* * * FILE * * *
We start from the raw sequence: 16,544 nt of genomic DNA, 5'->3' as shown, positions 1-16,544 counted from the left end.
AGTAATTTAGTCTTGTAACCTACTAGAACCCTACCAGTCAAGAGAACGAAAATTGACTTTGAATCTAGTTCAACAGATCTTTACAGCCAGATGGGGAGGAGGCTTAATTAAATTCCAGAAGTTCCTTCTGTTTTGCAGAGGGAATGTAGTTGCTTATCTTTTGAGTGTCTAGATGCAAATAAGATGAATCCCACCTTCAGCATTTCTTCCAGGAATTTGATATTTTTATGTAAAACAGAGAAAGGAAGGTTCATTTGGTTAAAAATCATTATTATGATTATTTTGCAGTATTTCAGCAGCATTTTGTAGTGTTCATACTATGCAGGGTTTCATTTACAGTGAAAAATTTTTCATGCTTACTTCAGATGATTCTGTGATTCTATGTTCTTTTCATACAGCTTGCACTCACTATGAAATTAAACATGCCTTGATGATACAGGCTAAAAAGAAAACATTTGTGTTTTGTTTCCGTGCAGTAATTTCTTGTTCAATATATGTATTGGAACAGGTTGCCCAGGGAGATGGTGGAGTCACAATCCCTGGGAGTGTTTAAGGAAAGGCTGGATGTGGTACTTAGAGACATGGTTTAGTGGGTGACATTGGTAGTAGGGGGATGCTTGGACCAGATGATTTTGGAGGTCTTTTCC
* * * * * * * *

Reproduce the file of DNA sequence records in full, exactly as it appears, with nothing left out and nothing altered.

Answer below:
We start from the raw sequence: 16,544 nt of genomic DNA, 5'->3' as shown, positions 1-16,544 counted from the left end.
AGTAATTTAGTCTTGTAACCTACTAGAACCCTACCAGTCAAGAGAACGAAAATTGACTTTGAATCTAGTTCAACAGATCTTTACAGCCAGATGGGGAGGAGGCTTAATTAAATTCCAGAAGTTCCTTCTGTTTTGCAGAGGGAATGTAGTTGCTTATCTTTTGAGTGTCTAGATGCAAATAAGATGAATCCCACCTTCAGCATTTCTTCCAGGAATTTGATATTTTTATGTAAAACAGAGAAAGGAAGGTTCATTTGGTTAAAAATCATTATTATGATTATTTTGCAGTATTTCAGCAGCATTTTGTAGTGTTCATACTATGCAGGGTTTCATTTACAGTGAAAAATTTTTCATGCTTACTTCAGATGATTCTGTGATTCTATGTTCTTTTCATACAGCTTGCACTCACTATGAAATTAAACATGCCTTGATGATACAGGCTAAAAAGAAAACATTTGTGTTTTGTTTCCGTGCAGTAATTTCTTGTTCAATATATGTATTGGAACAGGTTGCCCAGGGAGATGGTGGAGTCACAATCCCTGGGAGTGTTTAAGGAAAGGCTGGATGTGGTACTTAGAGACATGGTTTAGTGGGTGACATTGGTAGTAGGGGGATGCTTGGACCAGATGATTTTGGAGGTCTTTTCC